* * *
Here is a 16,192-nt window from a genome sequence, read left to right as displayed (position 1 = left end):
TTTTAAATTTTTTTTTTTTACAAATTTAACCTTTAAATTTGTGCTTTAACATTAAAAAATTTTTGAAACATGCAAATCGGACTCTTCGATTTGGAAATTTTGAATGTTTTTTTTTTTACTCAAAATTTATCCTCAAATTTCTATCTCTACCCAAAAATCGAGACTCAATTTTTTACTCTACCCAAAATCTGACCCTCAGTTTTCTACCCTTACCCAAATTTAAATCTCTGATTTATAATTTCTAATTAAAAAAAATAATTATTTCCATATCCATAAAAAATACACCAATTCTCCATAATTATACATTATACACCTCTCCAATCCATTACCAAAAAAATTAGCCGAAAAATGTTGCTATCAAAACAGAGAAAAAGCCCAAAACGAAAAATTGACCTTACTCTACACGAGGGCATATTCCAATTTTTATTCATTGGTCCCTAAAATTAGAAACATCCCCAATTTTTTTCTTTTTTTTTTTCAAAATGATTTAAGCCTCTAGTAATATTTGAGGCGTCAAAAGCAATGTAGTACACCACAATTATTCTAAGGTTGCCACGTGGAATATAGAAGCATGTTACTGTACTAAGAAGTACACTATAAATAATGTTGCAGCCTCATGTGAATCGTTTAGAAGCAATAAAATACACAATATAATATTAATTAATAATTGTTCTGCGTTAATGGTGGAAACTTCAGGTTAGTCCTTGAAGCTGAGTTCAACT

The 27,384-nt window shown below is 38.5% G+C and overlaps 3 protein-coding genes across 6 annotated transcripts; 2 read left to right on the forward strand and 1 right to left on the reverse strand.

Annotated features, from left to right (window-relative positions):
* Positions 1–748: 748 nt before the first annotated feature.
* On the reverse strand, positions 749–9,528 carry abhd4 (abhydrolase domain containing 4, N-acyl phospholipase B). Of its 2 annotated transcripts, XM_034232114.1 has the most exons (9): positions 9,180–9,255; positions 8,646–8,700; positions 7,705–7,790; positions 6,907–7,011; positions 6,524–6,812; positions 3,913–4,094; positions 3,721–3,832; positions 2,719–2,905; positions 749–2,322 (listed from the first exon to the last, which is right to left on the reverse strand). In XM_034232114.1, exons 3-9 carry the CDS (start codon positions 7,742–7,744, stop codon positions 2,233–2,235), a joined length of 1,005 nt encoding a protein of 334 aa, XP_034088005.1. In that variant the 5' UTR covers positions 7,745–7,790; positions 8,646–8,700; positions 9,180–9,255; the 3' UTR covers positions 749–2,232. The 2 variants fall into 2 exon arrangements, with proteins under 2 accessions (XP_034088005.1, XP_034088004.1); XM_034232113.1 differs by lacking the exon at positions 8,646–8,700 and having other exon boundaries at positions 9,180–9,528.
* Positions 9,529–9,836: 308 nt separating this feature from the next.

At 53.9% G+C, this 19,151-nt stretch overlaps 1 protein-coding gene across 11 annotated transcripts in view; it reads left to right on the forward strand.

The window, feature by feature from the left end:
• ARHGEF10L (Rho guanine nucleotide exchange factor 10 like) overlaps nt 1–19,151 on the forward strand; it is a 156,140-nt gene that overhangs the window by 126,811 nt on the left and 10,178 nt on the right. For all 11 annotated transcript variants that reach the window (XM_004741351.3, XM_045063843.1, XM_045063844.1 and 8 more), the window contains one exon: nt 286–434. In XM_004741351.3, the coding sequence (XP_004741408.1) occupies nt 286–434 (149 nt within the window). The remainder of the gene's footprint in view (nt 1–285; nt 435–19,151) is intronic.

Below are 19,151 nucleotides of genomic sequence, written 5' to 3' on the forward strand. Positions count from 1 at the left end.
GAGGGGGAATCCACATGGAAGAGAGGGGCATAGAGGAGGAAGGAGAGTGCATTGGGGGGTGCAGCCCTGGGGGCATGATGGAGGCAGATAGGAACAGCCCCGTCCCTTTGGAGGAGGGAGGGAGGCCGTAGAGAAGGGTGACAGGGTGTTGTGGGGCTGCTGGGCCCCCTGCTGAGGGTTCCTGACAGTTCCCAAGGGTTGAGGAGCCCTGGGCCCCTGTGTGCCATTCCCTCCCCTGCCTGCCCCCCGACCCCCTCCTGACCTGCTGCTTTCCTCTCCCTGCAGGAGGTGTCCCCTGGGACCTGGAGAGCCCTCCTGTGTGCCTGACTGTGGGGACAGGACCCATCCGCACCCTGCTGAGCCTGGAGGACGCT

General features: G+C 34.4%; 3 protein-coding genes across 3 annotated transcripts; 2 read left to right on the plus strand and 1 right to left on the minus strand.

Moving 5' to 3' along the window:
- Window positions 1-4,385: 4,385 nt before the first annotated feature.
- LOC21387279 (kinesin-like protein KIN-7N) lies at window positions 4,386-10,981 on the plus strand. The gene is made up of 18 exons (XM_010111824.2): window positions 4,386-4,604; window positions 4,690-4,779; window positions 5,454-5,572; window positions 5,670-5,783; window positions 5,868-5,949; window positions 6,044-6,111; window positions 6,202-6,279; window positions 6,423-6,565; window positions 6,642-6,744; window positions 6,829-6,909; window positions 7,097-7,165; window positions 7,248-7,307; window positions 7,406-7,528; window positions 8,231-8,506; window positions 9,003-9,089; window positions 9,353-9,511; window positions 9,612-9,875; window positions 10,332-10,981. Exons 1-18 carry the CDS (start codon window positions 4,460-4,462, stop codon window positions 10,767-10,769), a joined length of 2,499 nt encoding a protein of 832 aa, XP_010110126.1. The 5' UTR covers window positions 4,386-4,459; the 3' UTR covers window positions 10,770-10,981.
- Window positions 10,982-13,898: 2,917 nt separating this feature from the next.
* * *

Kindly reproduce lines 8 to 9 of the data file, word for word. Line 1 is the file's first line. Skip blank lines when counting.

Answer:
At 53.9% G+C, this 19,151-nt stretch overlaps 1 protein-coding gene across 11 annotated transcripts in view; it reads left to right on the forward strand.

The window, feature by feature from the left end: